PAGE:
New notation for concurrency and branching using combined fragments. Notation and/or semantics were updated for components, realization, deployments of artifacts. Components can no longer be directly deployed to nodes. Artifacts should be deployed instead. Implementation has been replaced by «manifest». Artifacts can now manifest any packageable element (not just components, as before). It is now possible to deploy to nodes with an internal structure.

New metaclasses were added: connector, collaboration use, connector end, device, deployment specification, execution environment, accept event action, send object action, structural feature action, value pin, activity final, central buffer node, data stores, flow final, interruptible regions, loop nodes, parameter, port, behavior, behaviored classifier, duration, interval, time constraint, combined fragment, creation event, destruction event, execution event, interaction fragment, interaction use, receive signal event, send signal event, extension, etc.

Many stereotypes were eliminated from the Standard UML Profile, e.g. «destroy», «facade», «friend», «profile», «requirement», «table», «thread».

Integration between structural and behavioral models was improved with better support for executable models.

2.1 04-2006 Minor revision to UML 2.0 - corrections and consistency improvements.
2.1.1 02-2007 Minor revision to the UML 2.1
2.1.2 11-2007 Minor revision to the UML 2.1.1
2.2 02-2009 Fixed numerous minor consistency problems and added clarifications to UML 2.1.2
2.3 05-2010 Minor revision to the UML 2.2, clarified associations and association classes, added final classifier, updated component diagrams, composite structures, actions, etc.
2.4.1 08-2011 UML revision with few fixes and updates to classes, packages - added URI package attribute; updated actions; removed creation event, execution event, send and receive operation events, send and receive signal events, renamed destruction event to destruction occurrence specification; profiles - changed stereotypes and applied stereotypes to have upper-case first letter - «Metaclass» and stereotype application.
2.5 06-2015 UML 2.5 is called a "minor revision" to the UML 2.4.1, while they spent a lot of efforts to simplify and reorganize UML specification document. The UML specification was re-written "to make it easier to read". For example, they tried to "reduce forward references as much as possible".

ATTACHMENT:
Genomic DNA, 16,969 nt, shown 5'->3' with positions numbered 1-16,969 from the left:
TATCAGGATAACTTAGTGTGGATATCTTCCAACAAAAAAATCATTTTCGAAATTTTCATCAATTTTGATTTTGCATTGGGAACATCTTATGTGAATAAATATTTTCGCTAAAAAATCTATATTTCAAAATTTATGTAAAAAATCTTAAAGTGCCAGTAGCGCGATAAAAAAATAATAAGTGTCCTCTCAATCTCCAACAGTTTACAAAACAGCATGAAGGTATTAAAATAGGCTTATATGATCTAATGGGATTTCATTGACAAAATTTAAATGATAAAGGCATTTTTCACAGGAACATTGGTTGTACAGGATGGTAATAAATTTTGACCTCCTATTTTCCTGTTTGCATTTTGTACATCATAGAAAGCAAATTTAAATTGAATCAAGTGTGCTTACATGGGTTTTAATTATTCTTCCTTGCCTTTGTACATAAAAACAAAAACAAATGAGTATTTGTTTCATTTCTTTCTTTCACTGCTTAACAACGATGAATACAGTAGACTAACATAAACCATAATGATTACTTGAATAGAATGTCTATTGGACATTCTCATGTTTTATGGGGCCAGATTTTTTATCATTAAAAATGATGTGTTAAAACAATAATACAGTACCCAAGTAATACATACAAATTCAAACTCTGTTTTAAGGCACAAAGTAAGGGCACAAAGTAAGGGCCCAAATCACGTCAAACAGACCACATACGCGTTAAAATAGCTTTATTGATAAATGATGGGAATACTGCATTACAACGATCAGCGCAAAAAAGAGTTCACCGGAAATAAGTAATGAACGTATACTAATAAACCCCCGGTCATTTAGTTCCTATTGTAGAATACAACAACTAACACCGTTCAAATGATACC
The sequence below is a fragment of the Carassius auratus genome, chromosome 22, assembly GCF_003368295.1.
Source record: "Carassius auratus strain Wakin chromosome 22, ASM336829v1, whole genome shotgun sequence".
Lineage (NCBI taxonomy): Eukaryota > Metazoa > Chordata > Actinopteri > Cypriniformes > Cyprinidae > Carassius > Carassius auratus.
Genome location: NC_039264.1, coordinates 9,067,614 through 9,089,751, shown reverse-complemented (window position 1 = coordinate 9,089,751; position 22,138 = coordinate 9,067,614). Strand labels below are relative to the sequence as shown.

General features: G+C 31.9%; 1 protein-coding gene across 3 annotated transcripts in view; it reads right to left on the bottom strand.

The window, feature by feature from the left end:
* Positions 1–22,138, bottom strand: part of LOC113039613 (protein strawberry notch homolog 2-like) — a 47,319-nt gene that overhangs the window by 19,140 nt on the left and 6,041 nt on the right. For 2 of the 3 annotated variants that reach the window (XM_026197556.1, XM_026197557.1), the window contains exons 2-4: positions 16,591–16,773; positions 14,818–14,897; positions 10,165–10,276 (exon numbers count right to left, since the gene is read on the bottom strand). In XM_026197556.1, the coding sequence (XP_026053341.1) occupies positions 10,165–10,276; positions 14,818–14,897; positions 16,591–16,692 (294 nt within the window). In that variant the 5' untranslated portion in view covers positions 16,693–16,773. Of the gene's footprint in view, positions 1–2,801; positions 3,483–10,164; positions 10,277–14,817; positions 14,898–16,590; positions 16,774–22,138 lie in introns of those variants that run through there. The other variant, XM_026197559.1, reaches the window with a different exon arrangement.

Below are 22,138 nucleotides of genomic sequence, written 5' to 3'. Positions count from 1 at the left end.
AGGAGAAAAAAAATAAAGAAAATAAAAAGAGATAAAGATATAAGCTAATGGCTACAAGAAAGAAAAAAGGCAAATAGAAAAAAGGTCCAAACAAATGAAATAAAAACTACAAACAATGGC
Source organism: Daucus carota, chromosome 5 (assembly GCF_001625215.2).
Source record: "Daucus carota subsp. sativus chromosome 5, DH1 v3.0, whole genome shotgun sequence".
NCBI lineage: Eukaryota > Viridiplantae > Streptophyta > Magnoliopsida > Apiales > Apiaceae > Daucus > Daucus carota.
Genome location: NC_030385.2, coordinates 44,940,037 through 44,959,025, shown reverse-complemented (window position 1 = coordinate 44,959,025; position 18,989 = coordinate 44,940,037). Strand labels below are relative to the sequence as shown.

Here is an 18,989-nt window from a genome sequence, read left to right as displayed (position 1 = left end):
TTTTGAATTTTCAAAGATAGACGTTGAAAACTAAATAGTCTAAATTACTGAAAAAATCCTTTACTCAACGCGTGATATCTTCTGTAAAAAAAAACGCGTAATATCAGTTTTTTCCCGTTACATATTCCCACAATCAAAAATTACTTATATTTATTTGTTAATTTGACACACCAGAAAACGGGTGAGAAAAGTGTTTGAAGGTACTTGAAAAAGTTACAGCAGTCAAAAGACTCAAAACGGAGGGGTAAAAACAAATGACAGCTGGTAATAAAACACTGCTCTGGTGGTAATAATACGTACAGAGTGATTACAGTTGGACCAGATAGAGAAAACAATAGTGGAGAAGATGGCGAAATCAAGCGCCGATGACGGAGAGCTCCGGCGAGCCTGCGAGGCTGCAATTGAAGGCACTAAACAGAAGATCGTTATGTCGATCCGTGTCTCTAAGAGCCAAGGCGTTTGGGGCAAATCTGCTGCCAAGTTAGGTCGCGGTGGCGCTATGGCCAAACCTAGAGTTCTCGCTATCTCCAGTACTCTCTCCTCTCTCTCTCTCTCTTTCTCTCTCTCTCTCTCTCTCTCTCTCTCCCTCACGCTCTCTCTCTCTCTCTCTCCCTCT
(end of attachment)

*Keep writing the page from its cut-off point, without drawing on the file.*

There are no longer two separate infrastructure and superstructure documents, the UML 2.5 specification is a single document. Package merge is no longer used within the specification.

Four UML compliance levels (L0, L1, L2, and L3) are eliminated, as they were not useful in practice. UML 2.5 tools will have to support complete UML specification. Information flows, models, and templates are no longer auxiliary UML constructs. At the same time, use cases, deployments, and the information flows became "supplementary concepts" in UML 2.5.

UML 2.5 has a number of fixes, clarifications, and explanations added. They updated description for multiplicity and multiplicity element, clarified definitions of aggregation and composition, and finally fixed wrong «instantiate» dependency example for Car Factory. New notation for inherited members with a caret '^' symbol was introduced. UML 2.5 clarified feature redefinition and overloading. They also moved and rephrased definition of qualifiers.

Default for generalization sets was changed from {incomplete, disjoint} to {incomplete, overlapping}.

There are few clarifications and fixes for stereotypes, state machines, and activities. Protocol state machines are now denoted using «protocol» instead of {protocol}. Use cases are no longer required to express some needs of actors and to be initiated by an actor.

UML 2.5 Diagrams